Consider curves that pass through the origin and have the required property that $$f(x)\times\frac{df(x)}{dx} \leq 0$$

Suppose $f(x)$ is positive for some positive $x=x_0$. If we require $f(0)=0$, this means the gradient must be positive for part of the interval $[0, x_0]$, which would mean that $f(x)\times\frac{df(x)}{dx} > 0$ for these points.

Similarly, if we suppose $f(x)$ is negative for some positive $x=x_0$, we find that the gradient will have to be negative for part of the interval $[0,x_0]$, which would mean that $f(x)\times\frac{df(x)}{dx} > 0$ for these points.

We therefore need $f(x)\equiv0$ for all $x\ge0$.

For $x< 0$, we can choose f so that $f(x)\not\equiv0$. For example, we can choose f to be positive but have a negative gradient for all $x< 0$, which would mean $f(x)\times\frac{df(x)}{dx} < 0$.

Let's try choosing $f=-x$ for $x< 0$:

This satisfies the condition $f(x)\times\frac{df(x)}{dx} \leq 0$ for all x. The other condition was that the derivative exists for all x. For $x> 0$, $\frac{df(x)}{dx} = 0$, and for $x< 0$, $\frac{df(x)}{dx}=1$. However, what's the derivative at $x=0$? As we approach from the right, $\frac{df(x)}{dx}=1$, but as we approach from the left, $\frac{df(x)}{dx}=0$. Therefore, our derivative doesn't exist at $x=0$ as was required, so we need to think of something else! (For a rigorous treatment of this, see a first year analysis course.)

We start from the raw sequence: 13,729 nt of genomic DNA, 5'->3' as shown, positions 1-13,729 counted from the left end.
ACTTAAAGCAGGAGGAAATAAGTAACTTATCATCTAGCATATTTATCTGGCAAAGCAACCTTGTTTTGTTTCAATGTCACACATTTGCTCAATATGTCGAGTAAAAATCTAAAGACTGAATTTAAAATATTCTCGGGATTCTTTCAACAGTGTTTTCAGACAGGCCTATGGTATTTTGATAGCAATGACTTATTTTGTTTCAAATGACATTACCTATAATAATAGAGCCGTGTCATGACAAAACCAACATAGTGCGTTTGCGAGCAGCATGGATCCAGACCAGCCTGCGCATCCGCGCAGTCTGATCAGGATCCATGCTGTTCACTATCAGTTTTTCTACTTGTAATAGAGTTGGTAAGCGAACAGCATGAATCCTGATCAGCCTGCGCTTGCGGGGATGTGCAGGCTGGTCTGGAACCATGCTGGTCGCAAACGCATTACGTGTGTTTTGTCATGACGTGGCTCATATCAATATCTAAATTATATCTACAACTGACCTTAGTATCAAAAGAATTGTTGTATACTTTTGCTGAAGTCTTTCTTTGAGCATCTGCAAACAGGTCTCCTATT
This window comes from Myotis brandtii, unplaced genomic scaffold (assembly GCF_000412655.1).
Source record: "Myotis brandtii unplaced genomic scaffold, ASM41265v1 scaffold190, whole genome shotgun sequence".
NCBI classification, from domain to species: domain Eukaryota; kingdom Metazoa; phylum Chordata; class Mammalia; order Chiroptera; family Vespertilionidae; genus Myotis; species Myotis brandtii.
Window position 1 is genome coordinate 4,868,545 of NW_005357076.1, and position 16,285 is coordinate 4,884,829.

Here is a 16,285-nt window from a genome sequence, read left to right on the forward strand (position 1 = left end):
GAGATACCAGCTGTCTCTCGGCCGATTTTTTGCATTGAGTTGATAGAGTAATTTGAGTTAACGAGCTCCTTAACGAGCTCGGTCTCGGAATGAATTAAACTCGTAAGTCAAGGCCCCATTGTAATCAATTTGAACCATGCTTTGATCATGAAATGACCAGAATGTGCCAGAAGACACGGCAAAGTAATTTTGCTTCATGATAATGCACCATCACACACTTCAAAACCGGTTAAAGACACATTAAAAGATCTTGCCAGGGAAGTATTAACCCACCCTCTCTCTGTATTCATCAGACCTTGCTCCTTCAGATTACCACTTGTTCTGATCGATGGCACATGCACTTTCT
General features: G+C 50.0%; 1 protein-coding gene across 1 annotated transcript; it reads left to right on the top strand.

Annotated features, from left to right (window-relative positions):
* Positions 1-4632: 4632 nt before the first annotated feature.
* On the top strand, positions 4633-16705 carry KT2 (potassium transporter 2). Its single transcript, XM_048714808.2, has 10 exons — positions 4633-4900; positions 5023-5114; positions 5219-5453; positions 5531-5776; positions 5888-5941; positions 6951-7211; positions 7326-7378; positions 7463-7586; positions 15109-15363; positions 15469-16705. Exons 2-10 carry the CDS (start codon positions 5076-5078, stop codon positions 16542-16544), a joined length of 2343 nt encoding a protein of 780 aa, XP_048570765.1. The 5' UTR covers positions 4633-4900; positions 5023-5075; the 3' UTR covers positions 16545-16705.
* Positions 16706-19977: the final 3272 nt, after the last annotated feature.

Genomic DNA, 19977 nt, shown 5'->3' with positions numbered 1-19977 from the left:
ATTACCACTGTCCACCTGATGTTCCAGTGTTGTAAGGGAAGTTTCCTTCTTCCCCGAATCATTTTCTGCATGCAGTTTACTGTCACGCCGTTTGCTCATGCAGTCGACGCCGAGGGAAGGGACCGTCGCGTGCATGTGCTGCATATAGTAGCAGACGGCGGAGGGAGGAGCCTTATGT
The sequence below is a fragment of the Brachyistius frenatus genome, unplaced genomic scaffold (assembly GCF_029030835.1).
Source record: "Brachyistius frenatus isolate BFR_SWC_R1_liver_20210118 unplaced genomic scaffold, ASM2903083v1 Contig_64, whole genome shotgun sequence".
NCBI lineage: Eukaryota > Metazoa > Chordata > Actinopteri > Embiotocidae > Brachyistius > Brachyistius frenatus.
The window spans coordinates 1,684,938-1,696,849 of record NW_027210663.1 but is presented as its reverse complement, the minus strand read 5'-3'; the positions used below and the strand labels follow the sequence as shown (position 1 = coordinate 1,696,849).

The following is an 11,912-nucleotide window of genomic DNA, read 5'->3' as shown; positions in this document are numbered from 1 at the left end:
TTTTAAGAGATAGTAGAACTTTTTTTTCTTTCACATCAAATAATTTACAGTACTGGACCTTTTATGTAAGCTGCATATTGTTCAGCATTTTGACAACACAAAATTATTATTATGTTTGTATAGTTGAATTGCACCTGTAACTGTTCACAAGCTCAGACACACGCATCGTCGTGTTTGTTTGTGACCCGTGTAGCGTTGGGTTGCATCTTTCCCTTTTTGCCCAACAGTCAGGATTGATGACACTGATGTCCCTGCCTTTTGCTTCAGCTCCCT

We need to think of another function with behaviour like the previous one, but with a gradient of $0$ as we approach $x=0$. Let's try the next simplest polynomial, a quadratic: $f(x) = x^2$. This passes through the origin, and has derivative $\frac{df(x)}{dx}=2x$. So at $x=0$, the derivative is $0$ as we approach from both directions, so therefore exists. We've found a function that has the desired properties!

If we don't have the requirement that $f(0)=0$, there are lots of examples, e.g. $f(x)=exp(-x)$.

Here, $f(x)>0$ for all x, and the gradient exists for all x and is negative: $\frac{df(x)}{dx} = -exp(-x) <0,$ as required.